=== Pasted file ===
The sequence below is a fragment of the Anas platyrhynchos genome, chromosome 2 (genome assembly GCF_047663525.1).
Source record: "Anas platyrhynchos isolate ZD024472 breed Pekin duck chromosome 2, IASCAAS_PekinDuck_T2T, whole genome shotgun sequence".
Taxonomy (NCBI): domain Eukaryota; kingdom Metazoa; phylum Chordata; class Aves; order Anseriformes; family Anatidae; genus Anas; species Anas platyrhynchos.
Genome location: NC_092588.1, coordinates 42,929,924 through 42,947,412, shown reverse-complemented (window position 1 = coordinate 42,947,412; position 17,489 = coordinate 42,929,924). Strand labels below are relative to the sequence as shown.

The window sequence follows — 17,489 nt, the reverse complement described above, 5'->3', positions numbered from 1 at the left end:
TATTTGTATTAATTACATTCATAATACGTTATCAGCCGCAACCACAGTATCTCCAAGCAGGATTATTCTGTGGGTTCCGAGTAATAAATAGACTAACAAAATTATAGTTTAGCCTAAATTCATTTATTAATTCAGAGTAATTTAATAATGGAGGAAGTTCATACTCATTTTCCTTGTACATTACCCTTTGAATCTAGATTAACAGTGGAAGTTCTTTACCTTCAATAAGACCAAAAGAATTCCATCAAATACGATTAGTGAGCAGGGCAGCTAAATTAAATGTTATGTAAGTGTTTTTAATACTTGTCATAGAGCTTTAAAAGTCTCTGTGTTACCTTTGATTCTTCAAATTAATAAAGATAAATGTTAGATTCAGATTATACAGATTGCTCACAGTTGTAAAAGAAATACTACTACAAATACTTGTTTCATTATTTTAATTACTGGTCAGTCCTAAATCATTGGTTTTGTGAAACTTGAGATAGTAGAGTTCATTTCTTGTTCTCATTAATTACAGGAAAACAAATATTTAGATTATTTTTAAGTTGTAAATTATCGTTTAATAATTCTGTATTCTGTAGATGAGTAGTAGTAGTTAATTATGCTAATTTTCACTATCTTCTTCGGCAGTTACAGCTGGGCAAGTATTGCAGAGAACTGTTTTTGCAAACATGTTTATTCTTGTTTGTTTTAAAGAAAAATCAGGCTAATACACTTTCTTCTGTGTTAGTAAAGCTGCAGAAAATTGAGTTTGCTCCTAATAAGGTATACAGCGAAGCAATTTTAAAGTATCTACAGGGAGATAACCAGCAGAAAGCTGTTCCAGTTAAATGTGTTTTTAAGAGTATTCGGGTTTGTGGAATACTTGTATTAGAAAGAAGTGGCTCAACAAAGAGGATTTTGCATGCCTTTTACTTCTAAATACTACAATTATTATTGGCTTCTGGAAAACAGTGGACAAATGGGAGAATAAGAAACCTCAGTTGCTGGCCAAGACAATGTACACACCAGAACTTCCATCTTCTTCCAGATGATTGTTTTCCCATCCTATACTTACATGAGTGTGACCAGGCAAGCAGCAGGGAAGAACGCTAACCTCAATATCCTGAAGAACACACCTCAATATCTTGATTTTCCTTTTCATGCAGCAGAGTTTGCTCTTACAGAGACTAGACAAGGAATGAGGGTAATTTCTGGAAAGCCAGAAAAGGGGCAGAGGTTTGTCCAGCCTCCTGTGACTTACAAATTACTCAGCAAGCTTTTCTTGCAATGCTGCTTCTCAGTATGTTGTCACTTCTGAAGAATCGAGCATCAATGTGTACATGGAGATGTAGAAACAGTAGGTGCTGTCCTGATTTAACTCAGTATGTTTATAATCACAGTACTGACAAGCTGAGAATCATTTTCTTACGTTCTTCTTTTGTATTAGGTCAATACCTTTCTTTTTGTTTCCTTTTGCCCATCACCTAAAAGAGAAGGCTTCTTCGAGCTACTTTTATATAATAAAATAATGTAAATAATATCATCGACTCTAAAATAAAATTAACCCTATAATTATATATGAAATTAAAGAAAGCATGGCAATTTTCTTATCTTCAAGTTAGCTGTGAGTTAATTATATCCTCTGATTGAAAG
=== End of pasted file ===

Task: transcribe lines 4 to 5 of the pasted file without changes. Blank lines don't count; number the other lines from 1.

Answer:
Genome location: NC_092588.1, coordinates 42,929,924 through 42,947,412, shown reverse-complemented (window position 1 = coordinate 42,947,412; position 17,489 = coordinate 42,929,924). Strand labels below are relative to the sequence as shown.

The window sequence follows — 17,489 nt, the reverse complement described above, 5'->3', positions numbered from 1 at the left end: